You are a survivor! There is strength in this word, knowing that you have overcome obstacles and you are still here standing. Yet, you may also feel like a victim. During the day you put on a brave face at work, with your family, and in your relationships but inside you suffer in silence. You feel like something is wrong with you. “Bad things” seem to always happen to you and you rarely feel joy or happiness. When you look at others lives you see how full they are and you want this. You feel like there is something in your way and you do not know how to move past that block.
This is where therapy can help you!
I know it sounds cliche or maybe you worry that your problems are too big, therefore you are doomed. But I have spent years working with people from all walks of life and I have seen the benefits of therapy. Yes, it’s scary to put yourself out there, to open up in hopes of having something better. But I believe in you. I believe that together we can help you alleviate the pain from experiencing sexual abuse, from feeling like you’ve never belonged anywhere, and that you’re not good enough.
So here’s some of the things we will do together to get you on the right path.
#1 We move at your pace. Therapy is about building our relationship. This means building trust, which is earned slowly. It will feel scary to open up and share with me but remember that I am here for you. What we discuss is private and stays between us. I am not judging you, there is nothing you could share with me that would shock me.
#2 I will ask you questions. Some of these questions will be used for me to get to know you and your past, so I can better understand the dynamics at play. Other questions will be to used to encourage you to reflect. To think about the patterns you’re engaging in and how they both help and harm you. The goal is to help you break the cycle that is keeping you stuck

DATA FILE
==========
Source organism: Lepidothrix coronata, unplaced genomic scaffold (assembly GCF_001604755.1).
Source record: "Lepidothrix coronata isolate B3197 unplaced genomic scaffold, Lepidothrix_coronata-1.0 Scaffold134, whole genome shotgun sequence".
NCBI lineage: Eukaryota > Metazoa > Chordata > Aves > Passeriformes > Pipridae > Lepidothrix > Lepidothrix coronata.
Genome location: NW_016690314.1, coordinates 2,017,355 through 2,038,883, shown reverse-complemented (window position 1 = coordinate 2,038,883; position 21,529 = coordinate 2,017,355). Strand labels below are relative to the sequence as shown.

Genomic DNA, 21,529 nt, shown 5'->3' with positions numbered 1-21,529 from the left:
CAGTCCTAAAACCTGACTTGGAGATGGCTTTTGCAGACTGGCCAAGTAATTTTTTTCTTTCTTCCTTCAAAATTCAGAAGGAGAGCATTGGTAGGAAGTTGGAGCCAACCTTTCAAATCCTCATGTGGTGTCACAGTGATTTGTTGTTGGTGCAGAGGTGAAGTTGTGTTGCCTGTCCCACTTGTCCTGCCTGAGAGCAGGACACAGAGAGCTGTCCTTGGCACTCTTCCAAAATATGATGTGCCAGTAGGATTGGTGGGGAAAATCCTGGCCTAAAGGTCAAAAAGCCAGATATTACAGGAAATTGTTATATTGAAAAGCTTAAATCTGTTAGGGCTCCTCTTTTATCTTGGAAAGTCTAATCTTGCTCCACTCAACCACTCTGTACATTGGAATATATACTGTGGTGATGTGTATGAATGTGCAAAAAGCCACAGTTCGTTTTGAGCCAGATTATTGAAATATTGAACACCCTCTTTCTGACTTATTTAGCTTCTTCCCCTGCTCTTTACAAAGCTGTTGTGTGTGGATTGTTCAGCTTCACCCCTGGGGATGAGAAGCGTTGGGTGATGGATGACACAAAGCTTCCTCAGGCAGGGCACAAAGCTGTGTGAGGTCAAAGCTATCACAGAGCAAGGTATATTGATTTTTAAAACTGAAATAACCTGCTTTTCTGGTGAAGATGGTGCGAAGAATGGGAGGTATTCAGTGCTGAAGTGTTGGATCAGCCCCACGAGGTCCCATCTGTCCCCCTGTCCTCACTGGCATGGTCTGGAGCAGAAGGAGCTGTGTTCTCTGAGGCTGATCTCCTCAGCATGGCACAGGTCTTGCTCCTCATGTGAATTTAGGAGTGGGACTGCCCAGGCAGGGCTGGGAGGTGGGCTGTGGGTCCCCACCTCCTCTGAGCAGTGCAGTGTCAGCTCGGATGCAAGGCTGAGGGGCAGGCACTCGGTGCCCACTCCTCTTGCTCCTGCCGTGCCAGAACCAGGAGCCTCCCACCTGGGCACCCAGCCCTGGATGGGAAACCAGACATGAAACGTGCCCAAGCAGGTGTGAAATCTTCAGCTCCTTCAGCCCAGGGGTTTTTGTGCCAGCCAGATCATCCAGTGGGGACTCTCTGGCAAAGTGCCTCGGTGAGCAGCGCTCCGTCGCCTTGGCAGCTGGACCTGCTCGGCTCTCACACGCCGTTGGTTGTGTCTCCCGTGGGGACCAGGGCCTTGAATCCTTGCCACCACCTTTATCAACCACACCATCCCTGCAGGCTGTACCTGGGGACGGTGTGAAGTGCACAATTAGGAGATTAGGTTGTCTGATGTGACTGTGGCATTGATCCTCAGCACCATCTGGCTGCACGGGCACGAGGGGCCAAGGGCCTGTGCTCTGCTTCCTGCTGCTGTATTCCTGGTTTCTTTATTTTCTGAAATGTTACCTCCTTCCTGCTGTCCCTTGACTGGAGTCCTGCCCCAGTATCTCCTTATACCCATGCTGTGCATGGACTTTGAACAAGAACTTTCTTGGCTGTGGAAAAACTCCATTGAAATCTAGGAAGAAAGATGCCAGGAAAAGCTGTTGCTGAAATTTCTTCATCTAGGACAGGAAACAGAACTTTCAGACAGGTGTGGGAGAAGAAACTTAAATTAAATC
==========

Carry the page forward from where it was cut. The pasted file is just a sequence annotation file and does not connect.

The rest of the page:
#3 We will feel together. The biggest part of healing will be to connect the parts of yourself that you are disconnected from, because of the past abuse. The disconnection helped you in the past because it allowed you to function and survivor the trauma, but now that you’re an adult, out of the environment, the disconnection is keeping you from experiencing love and joy. It will be a scary and uncomfortable feeling at first, but we are going to retrain your sensitized brain to essentially override your instincts to flee, freeze, or fight when it’s triggered. At the present moment, anything that reminds your brain of that early trauma will send it in a tailspin to protect itself, so we will be adjusting this thermostat.
We will also laugh and smile together. You will share your wins and successes and together we will celebrate them because you deserve it. I may even say a word wrong or forget a word and together we will laugh at this mistake. Remember it’s about feelings a wide range of emotions, this is what makes us human, and this is what allows you to feel connected.